We land with Air France in Bamako, the capital of Mali on the Niger River. Bamako means “crocodile river” in Bambara. The French under general Gallieni built a railroad at the end of the 19th century all the way from Dakar on the Atlantic to reach the Niger at Bamako. This was an extraordinary engineering accomplishment and a major change of direction in the plan behind the construction of a Trans-Sahara railway direct from the Mediterranean to the Niger. It was to create a vast colonial empire for the French to rival India for the British in wealth and prosperity. Access to the western Sudan and vast regions watered by great rivers with very fertile floodplains inhabited by 200 million people. The original Trans Sahara scheme was abandoned after only two years because the survey team led by Colonel Flatters was massacred by some nomadic Tuaregs. And so it was less heroic but more sensible to advance on the Niger by chemin de fer from the Atlantic.
Next morning we strike out heading southwest to the Guinean border at Kourémalé on a good national road. Some fifty kilometres west of Bamako we encounter the Manding Mountains with bluffs of Proterozoic red sandstone rocks chiseled by the winds and dissected by affluents of the Niger River. Sometimes towering fingers of sandstone jut skyward to form extraordinary shapes. The border crossing takes only 30 minutes compared with the three hours of paperwork we will have to deal with on the return to Mali a few days later. The road takes us on into Guinea and through the Birimian rocks of the fabled Bure goldfields heading for Siguiri and passing through Doko and its extensive sprawl of shanti huts and striking blue tarpaulins which marks what must be one of the biggest colluvial gold mining camps in West Africa. There are motorbikes, many motorbikes. When Yury worked in this region in the 1990’s as part of a Soviet Geological Mapping Expedition there were few bridges over the big north-flowing tributaries of the Niger and it was a rare site to see a bicycle not to mention a motorbike. A sign of new-found wealth after the discovery of gold which now has a much higher price. There is no talk here of squeezed margins and high operating costs absorbing the stratospheric gold price. No excuses given here just back breaking work as the opportunity-cost is close to zero for these miners.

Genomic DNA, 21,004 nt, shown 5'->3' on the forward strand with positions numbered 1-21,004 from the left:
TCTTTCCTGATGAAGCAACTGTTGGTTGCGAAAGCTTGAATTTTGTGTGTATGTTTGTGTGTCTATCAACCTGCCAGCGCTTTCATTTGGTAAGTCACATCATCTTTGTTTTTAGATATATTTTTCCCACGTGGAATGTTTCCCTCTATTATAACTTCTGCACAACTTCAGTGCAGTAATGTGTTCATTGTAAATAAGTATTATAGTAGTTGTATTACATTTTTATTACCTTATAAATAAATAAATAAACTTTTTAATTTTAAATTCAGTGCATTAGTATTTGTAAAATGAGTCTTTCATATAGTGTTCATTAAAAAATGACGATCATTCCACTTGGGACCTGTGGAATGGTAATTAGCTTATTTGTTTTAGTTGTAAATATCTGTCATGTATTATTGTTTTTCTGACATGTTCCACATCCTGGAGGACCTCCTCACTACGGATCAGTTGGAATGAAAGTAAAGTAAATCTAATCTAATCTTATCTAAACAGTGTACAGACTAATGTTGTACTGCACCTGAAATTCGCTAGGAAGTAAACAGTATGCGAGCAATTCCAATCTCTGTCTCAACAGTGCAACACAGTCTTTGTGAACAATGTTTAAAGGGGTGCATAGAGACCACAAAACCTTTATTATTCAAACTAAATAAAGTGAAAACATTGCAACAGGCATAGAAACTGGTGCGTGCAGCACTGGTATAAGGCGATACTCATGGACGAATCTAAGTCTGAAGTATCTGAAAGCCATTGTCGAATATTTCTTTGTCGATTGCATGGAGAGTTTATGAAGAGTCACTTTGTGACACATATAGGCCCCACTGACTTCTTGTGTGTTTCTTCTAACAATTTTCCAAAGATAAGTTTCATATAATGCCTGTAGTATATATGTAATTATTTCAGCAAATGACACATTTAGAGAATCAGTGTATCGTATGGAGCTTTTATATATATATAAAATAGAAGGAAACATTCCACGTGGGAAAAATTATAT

It strikes me that these people get almost nothing from the Government to support subsistence, health and education and in return no taxes are paid. It is survival and every man only depends on himself although the pecking order in every artisanal camp is highly organized and woe betide any miner who perverts the system as he is cast out forever. The global financial crisis and the chilling shiver of a possible return of the Cold War has no relevance here.
We cross the Milo River on a ferry of sorts powered by tall slender sinewy men with barge poles. The Milo is a tributary of the Niger and the Milo valley was once described as the African garden of Eden. We can only continue to cross the Milo using this ferry in the next couple of weeks and drive over the black cotton soil on the eastern bank of the river and on to the more solid laterite roads beyond before the rains come strong and more regular at the end of June.
We hear that there is an outbreak of ebola at Kouroussa just 150 kilometres away but we should be alright as we head further east toward a remote frontier.
It is my first time to visit the southern gold concession and the newly mapped workings are extensive and show clear continuity over several kilometres of strike from where we have drilled and delineated a handsome gold resource. Some are using high-spec metal detectors which can cost over $10,000 to scan the red earth and find nuggets in the top fifty centimetres of laterite soils. There is a Presidential decree from the capital that men must stop mining during the rainy season and return to the fields to sow crops such as maize and cassava. We come across only young women and girls with small babies washing ore at the surface as the men stay discretely below ground scraping away in the catacombs of gold.
We meet the village elders and Imam from the local village. They are glad to see us again. A freak storm on Monday twisted its way along a narrow corridor has cut a swath of destruction uprooting some trees and ripping the roof of the local school. Yury has never seen anything like this in his whole time in Guinea. The rounded design of the traditional conical thatched Guinea-huts does not expose a surface for the rasping winds to bite and grip: only the buildings with designs from the outside world are damaged. I am presented with a small bag of Kola nuts. These nuts are often used ceremonially, presented to chiefs or presented to guests of honour. It is in these lands that the Kola trade flourished from the middle ages providing its own bonanza. It was grown in clearings in the forest, traded at markets in the valley and then carried laboriously to the mud villages and cities of the “Western Sudan” and beyond. We introduce our important guests to these proud local Malinki people. It is about respect and transparency and trust this so called community relations business – no need for expensive consultants if you keep it simple. The Imam prays for our success and the elders join in the incantation. We have to make a big mine here near the frontier with Mali.
My most abiding memory is driving back through the falling darkness of night to Bamako and coming across a convoy of carts pulled by little donkeys piled high with dead-wood gathered in the local forests. It seems like the whole family is walking ahead and behind and flanking the laden carts. They walk at night because it is cool for themselves and the animals. They will walk maybe forty kilometres to the markets on the outskirts of Bamako. So poor and so dangerous without any lights on these fast roads. It is such an unequal world.